The Producers Guild of America on Thursday said it stands “in solidarity” with SAG-AFTRA, saying in a statement on Instagram that by joining the Writers Guild of America in a strike, the two unions’ members are making a “monumental sacrifice” in an effort to bring about “meaningful change” in Hollywood.
“The Producers Guild of America stands with SAG-AFTRA as its members make the difficult decision to strike against the studios, companies, and streamers that make up the AMPTP. As the second major union to take this bold step, our industry stands at a pivotal moment in time. the combined actions of SAG-AFTRA and the ongoing writers’ strike signify a monumental sacrifice by actors and writers, one that is aimed at driving meaningful change within our industry,” the statement said.
“We believe that fair compensation and essential benefits, including access to health care–are a critical concern and the inherent right of every individual working in this industry. We stand in solidarity with our colleagues,” the statement concluded.
The PGA’s statement in support of SAG-AFTRA’s decision to join writers in striking follows similar statements by the International Alliance of Theatrical Stage Employees (IATSE), the Teamsters, the Directors Guild of America (DGA) and of course WGA.
Earlier Thursday, DGA president Lesli Linka Glatter said, “The Directors Guild of America is extremely disappointed that the AMPTP did not fairly and reasonably address the important issues raised by SAG-AFTRA in negotiations.” Glatter also said DGA is “proud to stand with actors and writers in their fight.”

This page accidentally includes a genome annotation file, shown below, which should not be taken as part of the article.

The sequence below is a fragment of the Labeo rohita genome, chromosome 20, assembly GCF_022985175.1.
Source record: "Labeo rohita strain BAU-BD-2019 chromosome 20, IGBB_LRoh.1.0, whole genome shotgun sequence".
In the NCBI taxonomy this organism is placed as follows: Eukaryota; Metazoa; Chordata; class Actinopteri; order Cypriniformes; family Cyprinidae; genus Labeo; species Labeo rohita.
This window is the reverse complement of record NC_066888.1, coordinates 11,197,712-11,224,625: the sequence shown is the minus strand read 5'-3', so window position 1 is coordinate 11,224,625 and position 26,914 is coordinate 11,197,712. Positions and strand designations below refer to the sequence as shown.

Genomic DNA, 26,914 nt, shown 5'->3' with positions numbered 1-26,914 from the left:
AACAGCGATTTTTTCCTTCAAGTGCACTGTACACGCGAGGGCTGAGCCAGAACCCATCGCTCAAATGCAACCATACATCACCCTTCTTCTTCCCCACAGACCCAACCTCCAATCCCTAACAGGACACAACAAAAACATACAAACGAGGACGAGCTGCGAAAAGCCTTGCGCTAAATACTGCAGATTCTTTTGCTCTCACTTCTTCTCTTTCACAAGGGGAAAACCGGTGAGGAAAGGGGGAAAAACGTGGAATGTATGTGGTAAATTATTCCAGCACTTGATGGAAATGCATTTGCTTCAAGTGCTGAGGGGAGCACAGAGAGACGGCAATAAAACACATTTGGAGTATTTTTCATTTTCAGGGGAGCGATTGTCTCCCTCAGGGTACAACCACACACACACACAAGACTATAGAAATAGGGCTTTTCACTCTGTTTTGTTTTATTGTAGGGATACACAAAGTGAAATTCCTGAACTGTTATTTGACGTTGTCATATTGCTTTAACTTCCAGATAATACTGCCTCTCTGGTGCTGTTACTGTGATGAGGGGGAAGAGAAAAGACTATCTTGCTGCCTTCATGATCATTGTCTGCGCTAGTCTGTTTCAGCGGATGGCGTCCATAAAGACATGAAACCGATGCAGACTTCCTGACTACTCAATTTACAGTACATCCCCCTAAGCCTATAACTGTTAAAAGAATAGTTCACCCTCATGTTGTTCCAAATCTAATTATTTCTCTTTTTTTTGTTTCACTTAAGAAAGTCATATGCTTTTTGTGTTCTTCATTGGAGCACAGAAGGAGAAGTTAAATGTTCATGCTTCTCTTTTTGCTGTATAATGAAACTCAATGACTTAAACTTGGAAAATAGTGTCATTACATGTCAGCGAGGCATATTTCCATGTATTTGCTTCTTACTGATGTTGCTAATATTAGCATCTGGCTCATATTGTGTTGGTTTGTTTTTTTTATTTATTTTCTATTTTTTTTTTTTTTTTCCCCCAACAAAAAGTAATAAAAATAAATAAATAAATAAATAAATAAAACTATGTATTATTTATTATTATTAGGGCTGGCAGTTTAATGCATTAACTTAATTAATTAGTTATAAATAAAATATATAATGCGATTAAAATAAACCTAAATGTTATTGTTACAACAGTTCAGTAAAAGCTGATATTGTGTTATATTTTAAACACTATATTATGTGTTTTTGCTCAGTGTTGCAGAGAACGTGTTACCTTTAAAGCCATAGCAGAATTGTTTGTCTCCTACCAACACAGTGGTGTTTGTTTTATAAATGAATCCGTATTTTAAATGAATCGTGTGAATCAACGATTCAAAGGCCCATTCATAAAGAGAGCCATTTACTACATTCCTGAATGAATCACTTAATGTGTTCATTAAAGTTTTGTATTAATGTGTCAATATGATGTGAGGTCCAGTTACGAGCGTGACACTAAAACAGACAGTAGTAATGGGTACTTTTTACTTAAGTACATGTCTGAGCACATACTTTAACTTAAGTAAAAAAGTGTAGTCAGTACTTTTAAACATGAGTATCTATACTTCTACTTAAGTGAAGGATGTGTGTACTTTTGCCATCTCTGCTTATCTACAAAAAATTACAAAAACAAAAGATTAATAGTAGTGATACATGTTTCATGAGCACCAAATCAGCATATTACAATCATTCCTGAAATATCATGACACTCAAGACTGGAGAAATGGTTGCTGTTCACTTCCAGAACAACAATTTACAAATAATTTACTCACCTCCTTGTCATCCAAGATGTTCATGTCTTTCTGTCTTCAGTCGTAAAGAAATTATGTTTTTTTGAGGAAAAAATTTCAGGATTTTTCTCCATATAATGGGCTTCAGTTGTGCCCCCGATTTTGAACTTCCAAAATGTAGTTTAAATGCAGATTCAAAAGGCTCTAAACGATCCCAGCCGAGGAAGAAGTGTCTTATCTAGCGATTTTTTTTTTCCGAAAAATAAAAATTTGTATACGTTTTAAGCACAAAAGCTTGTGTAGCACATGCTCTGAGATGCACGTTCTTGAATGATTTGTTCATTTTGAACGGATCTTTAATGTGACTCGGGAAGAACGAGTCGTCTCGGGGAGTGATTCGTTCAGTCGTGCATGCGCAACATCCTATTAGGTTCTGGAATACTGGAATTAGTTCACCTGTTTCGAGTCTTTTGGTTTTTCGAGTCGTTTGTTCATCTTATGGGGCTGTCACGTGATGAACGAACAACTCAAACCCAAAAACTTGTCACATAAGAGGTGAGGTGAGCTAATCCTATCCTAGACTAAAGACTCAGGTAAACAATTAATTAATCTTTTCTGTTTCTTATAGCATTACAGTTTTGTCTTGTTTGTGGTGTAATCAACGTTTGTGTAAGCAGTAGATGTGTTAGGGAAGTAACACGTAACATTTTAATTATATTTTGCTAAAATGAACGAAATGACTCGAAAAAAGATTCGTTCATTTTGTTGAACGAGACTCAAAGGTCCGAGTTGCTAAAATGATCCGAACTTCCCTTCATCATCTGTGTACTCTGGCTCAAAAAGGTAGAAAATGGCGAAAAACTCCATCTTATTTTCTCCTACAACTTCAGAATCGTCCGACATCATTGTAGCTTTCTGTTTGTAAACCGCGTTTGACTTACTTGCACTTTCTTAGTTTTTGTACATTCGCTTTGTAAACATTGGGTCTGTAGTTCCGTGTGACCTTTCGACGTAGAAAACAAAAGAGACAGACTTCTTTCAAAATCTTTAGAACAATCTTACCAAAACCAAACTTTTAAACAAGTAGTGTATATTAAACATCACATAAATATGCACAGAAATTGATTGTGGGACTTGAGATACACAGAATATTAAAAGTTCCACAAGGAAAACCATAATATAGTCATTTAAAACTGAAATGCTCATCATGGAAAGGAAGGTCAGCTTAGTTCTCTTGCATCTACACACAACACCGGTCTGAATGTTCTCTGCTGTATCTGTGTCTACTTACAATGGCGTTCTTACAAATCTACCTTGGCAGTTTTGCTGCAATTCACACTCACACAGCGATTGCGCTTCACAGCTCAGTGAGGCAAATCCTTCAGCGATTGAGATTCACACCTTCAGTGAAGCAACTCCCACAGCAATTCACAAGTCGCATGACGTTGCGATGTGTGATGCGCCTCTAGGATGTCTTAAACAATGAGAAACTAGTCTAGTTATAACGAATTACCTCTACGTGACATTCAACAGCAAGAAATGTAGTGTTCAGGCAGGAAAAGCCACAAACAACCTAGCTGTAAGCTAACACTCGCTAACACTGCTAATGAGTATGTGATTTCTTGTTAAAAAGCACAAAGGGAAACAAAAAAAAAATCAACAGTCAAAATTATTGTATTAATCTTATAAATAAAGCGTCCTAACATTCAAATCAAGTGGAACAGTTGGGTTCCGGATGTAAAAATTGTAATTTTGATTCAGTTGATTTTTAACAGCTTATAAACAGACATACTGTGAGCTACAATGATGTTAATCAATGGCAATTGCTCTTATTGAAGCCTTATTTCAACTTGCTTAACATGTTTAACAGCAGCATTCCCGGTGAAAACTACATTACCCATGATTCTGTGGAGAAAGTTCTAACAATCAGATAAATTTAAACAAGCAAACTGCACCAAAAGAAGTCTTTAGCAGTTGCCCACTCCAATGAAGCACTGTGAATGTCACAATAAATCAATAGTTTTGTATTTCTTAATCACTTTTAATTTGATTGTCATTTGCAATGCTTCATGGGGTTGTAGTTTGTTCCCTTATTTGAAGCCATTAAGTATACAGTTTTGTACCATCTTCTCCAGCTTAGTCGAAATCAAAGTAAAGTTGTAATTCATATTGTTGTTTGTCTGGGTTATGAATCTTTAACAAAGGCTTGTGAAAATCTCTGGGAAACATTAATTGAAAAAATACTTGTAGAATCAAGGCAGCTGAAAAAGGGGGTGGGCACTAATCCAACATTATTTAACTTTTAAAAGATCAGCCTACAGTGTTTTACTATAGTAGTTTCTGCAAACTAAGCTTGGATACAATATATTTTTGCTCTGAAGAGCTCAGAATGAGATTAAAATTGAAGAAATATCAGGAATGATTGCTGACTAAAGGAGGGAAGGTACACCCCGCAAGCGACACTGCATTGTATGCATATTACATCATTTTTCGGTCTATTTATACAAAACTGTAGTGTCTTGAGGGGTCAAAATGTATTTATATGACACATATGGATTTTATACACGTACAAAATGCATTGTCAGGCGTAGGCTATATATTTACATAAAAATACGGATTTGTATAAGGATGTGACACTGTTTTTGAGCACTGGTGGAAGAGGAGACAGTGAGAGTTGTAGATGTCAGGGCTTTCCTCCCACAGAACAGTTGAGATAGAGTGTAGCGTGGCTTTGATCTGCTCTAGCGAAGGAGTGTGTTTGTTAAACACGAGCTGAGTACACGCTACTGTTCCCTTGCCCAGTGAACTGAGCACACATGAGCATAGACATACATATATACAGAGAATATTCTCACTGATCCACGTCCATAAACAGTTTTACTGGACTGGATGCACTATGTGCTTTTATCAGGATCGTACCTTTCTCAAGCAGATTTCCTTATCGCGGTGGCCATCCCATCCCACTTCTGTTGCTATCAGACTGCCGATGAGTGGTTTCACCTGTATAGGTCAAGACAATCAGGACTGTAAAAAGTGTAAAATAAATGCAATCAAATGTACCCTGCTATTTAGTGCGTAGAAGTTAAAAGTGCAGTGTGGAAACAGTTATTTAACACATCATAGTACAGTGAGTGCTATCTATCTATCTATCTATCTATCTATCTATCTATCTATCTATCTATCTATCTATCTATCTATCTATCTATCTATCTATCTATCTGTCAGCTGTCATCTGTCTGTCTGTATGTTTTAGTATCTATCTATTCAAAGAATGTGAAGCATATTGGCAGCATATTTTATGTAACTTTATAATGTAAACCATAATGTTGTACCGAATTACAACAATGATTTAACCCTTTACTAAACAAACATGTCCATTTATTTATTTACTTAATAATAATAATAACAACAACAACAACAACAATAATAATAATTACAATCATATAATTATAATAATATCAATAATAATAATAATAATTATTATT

The strike became official in all but name at the stroke of midnight on Wednesday, when talks between the guild and the Alliance of Motion Picture and Television Producers ended without agreement on a new contract and the guild confirmed its negotiating committee unanimously voted to recommend a strike.
The SAG-AFTRA national board voted in favor of a strike Thursday morning, and in a fiery press conference held at noon in Los Angeles, guild president Fran Drescher and the guild’s chief negotiator Duncan Crabtree-Ireland laid out their reason for striking.
The SAG-AFTRA strike formally begins at 12:01 a.m., July 14, at which point Hollywood will be mired in its first double strike since 1960.